JonNYC tweets about American considering a change to their systemwide upgrades that are provided to Executive Platinum and ConciergeKey members: that they would only be usable by the member themselves (and presumably other passengers on the same reservation) and could no longer be gifted to family or friends.
So, if AA was seriously considering limiting SWU usage to Just the account holder, in favor or opposed?
— JonNYC (@xJonNYC) February 19, 2019
Is American Ending the Ability to Gift Systemwide Upgrades?
Jon doesn’t write about such things just to stir the pot, he’s clearly been told this is an idea on the table. One Mile at a Time says American has “no plans to change their systemwide upgrade policy.” Although that’s not inconsistent with considering such a change going forward (having no plans is not the same thing as won’t solidify plans).
In fact, he’s confident enough that it’s an idea on the table he suggests writing to American to let them know your feelings about it.
Or, put slightly differently; write in and tell AA that you know this is being actively considered (they’ll lie and say it isn’t, of course,)and let them know just how unacceptable it would be
— JonNYC (@xJonNYC) February 20, 2019
Gifting Upgrades Isn’t Why Upgrades are Hard to Get
Obviously the biggest issue for people with confirmable upgrades is being able to use those upgrades. If American made this change they would tell you it’s in order to make the upgrades easier to use. And a limited number of upgrades would go to top tier elites themselves rather than the friends of other top elites.
However it’s disingenuous in the extreme to suggest the challenge in using these upgrades has anything to do with too much demand. In 2016 they cut the number of systemwide upgrades they give at 100,000 miles in half from 8 to 4. Fewer systemwide upgrades in circulation didn’t make upgrades easier to get because upgrade inventory has gotten far less generous.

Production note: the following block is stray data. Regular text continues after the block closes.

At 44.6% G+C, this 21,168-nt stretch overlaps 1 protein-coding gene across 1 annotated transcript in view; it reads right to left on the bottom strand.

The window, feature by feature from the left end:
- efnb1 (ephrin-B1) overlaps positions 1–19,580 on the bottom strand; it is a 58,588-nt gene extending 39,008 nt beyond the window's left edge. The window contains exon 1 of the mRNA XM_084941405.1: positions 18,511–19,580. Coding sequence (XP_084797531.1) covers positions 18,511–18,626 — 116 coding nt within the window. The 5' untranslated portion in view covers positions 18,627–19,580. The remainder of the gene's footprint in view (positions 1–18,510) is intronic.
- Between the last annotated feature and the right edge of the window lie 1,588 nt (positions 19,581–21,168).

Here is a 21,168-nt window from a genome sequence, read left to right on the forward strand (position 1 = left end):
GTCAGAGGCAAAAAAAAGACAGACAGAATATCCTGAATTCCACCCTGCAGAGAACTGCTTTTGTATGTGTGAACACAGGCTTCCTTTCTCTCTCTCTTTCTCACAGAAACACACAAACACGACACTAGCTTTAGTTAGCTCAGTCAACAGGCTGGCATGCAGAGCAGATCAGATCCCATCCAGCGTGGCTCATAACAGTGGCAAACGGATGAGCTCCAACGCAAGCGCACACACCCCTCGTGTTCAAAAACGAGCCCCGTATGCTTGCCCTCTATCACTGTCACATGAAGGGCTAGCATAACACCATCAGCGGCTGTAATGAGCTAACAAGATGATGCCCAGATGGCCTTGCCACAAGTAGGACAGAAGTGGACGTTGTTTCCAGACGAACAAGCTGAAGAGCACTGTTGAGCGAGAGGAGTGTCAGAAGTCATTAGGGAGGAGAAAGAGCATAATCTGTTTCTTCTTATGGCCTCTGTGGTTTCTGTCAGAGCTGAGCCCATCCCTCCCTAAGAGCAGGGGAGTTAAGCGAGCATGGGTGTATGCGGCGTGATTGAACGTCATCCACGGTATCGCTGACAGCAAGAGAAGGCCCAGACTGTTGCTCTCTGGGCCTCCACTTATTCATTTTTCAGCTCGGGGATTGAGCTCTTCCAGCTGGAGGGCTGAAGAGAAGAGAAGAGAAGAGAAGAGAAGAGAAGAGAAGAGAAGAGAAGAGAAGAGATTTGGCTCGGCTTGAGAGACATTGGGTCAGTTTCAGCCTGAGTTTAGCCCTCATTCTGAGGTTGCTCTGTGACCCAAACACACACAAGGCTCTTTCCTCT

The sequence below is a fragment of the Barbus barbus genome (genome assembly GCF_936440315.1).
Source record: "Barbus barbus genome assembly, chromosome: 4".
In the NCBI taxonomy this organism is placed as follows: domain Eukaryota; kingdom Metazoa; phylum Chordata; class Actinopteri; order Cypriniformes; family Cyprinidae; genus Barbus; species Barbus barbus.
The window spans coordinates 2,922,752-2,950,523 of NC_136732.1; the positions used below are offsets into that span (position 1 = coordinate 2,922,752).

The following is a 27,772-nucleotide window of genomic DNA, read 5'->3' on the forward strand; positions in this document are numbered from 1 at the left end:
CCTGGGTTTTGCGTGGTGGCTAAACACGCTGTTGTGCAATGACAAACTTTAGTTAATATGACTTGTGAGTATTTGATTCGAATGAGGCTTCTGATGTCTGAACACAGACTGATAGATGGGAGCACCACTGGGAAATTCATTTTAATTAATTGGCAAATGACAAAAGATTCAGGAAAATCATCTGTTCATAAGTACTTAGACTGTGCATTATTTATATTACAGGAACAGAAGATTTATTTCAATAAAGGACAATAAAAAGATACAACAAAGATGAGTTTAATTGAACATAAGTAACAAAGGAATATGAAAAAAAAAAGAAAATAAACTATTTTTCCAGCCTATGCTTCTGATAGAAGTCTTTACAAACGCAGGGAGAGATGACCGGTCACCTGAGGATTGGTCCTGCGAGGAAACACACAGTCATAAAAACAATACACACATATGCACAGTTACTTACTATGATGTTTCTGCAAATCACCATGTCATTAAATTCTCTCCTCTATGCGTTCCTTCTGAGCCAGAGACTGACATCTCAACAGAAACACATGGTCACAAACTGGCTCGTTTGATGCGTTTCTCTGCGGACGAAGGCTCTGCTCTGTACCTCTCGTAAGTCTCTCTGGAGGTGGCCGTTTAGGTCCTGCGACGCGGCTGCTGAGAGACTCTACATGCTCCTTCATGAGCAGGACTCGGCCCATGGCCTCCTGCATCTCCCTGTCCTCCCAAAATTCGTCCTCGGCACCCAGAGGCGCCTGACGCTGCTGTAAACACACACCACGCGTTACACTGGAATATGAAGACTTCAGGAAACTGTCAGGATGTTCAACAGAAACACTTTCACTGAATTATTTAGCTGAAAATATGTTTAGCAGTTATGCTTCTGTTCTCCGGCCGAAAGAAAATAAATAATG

- New management is far more restrictive making upgrade space available
- They’ve also been removing business class seats from Boeing 777-200s and 787-8s
- Two years ago they realigned booking classes and even made confirming upgrades on domestic flights much harder
The challenge using these upgrades has nothing to do with the number of upgrades available and everything to do with offering fewer premium seats on the fleet, and refusing to allow those seats to be taken by confirmable upgrades.
Suggesting the issue is too much competition from other elites — putting member vs. member rather than member vs. stingy revenue management — would be scapegoating in the extreme.
Also fighting back against the narrative that this is about making sure that Executive Platinums and ConciergeKey members themselves get upgraded and not friends and family of other top elites is the fact that they just increased the upgrade priority of companions.
The truth is it’s all about breakage, making upgrades cheaper to offer because more of them would go unused if they cannot be given away. And by the way they’d be taking away benefits and scaling back costs at the same time they are requiring more revenue from a customer to earn these in the first place.
Gifting Upgrades is Important for Customer Loyalty
Eliminating the transferability of upgrades focuses too heavily on the spreadsheets and misses the loyalty drivers of the program. Currently if you can’t use them yourself you can at least give them away. If you fly exclusively domestically you can still give them away.
Most importantly giving your loved ones a better experience is often more important than having that experience yourself. Hyatt has their ‘Guest of Honor’ benefit where a top elite gifting an award night also gifts their status for the stay and I don’t understand why the importance of this isn’t better understood.
You spend your travel year with a brand, you’re the best ambassador possible for the brand, you want the people who matter most to you t have the same experience that you do. You want to be their travel hero. Flying business class is nice. Being able to give that to a best friend, or a child, or sibling is even more important because it reaffirms the value of your loyalty in a meaningful social context.
Systemwide upgrades are the most valuable benefit of 100,000 mile elite status. For me, though, most of my paid travel is domestic since most of my work travel is domestic. When I travel internationally I use miles. And I’m certainly not going to risk traveling internationally on American Airlines in coach with their 10-abreast seating on Boeing 777s and 9-across seats on 787s. So I’m not going to buy coach and waitlist for an upgrade. As a result I wind up giving away my systemwide upgrades.
If I can no longer do this, the most valuable Executive Platinum perk will have zero value to me whatsoever.